Objective Thoughts

How Successful Pilots Often Actually Hurt an Organization

October 3, 2010 — Posted by Al Shalloway

It is seductive to think about scaling Agile up from teams to the enterprise. It seems the correct path to take because you can almost always find a team or two where Agile methods lead to great improvements over Waterfall methods. But what works for a few teams at the local level often obscures the bigger picture: creating enterprise agility. Enterprise agility is the ability for an organization to deliver value quickly when needed. Sadly, I have seen many organizations achieve many successes locally – team agility – and move even further away from enterprise agility.

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Estimating Business Value

September 28, 2010 — Posted by Ken Pugh

Creating software is about delivering business value. Without some measure of business value, it's hard to determine whether the software has any. For several years, I've presented a session on estimating business value to local user groups and national conferences. My new book, Lean-Agile Acceptance Test-Driven Development: Better Software through Collaboration, includes a section on estimating business value. Here are some ideas from that book and others accumulated over the years.

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Common Myths of Kanban

September 26, 2010 — Posted by Al Shalloway

Kanban has come of age and what that means is that there are now just as many (maybe more) misinterpretations of it than ever before. I've seen this happen when XP became popular, Scrum, and Lean - so this is no surprise. There are some differences, however. With Kanban, there are thought leaders, such as myself, who are willing to say what Kanban is and not just say "it's what you do after you understand it." While Kanban isn't a thing actually, it is somewhat well-defined and it is easy to tell if many of the things said about it are true.

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Why ‘Kanban’ Is the Perfect Name After All

September 19, 2010 — Posted by Al Shalloway

When David Anderson originally named what is now called 'Kanban' Virtual Kanban System for Software Development. I, like many others, have said that it is a horrible name and very misleading. Kanban, which literally means 'signboard' is a method used in Lean Manufacturing that uses cards (called 'kanban cards') to signal when new materials are needed to be provided to a stage in the manufacturing process. It is the basis for pull systems and a cornerstone of lean manufacturing.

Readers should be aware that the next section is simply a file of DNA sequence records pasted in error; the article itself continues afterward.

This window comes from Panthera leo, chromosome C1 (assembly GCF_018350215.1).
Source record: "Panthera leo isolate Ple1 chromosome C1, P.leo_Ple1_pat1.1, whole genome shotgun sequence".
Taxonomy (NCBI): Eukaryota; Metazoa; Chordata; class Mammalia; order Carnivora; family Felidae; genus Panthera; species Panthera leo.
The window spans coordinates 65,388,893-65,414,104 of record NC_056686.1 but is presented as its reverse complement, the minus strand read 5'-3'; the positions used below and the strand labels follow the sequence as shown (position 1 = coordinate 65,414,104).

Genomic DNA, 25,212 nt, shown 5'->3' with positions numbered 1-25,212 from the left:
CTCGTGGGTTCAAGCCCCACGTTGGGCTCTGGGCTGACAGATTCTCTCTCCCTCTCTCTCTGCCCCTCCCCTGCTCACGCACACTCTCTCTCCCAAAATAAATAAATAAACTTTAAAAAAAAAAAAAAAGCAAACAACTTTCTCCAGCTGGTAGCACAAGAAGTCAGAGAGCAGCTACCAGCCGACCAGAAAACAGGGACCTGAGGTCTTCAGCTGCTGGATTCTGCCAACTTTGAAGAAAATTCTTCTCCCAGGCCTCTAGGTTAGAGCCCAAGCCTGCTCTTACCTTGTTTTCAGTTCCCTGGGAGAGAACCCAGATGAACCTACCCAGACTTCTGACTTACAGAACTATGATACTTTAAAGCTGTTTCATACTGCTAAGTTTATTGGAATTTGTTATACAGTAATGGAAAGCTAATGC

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A Quick Synopsis of Agile 2010

August 18, 2010 — Posted by Al Shalloway

I came back from Agile 2010 and got right into things delivering my favorite Lean-Agile course – Transitioning Your Organization to Lean-Agile Methods. I must say, this was the best Agile Alliance conference I've been to. After 2008's conference, I was so upset with the way us sponsors were handled that I had decided to forgo 2009's conference – limiting ourselves to giving out our Lean-Agile Pocket Guide to Scrum.

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Blog Authors

Al Shalloway
Business, Operations, Process, Sales, Agile Design and Patterns, Personal Development, Agile, Lean, SAFe, Kanban, Kanban Method, Scrum, Scrumban, XP
Cory Foy
Change Management, Innovation Games, Team Agility, Transitioning to Agile
Jim Trott
Business and Strategy Development, Analysis and Design Methods, Change Management, Knowledge Management, Lean Implementation, Team Agility, Transitioning to Agile, Workflow, Technical Writing, Certifications, Coaching, Mentoring, Online Training, Professional Development, Agile, Lean-Agile, SAFe, Kanban
Ken Pugh
Software Design, Design Patterns, Technical Writing, TDD, ATDD, Coaching, Mentoring, Professional Development, Agile, Lean-Agile, Lean, SAFe, Kanban, Kanban Method, Scrum, Scrumban, XP
Scott Bain
Analysis and Design Methods, Agile Design and Patterns, Software Design, Design Patterns, Technical Writing, TDD, Coaching, Mentoring, Online Training, Professional Development, Agile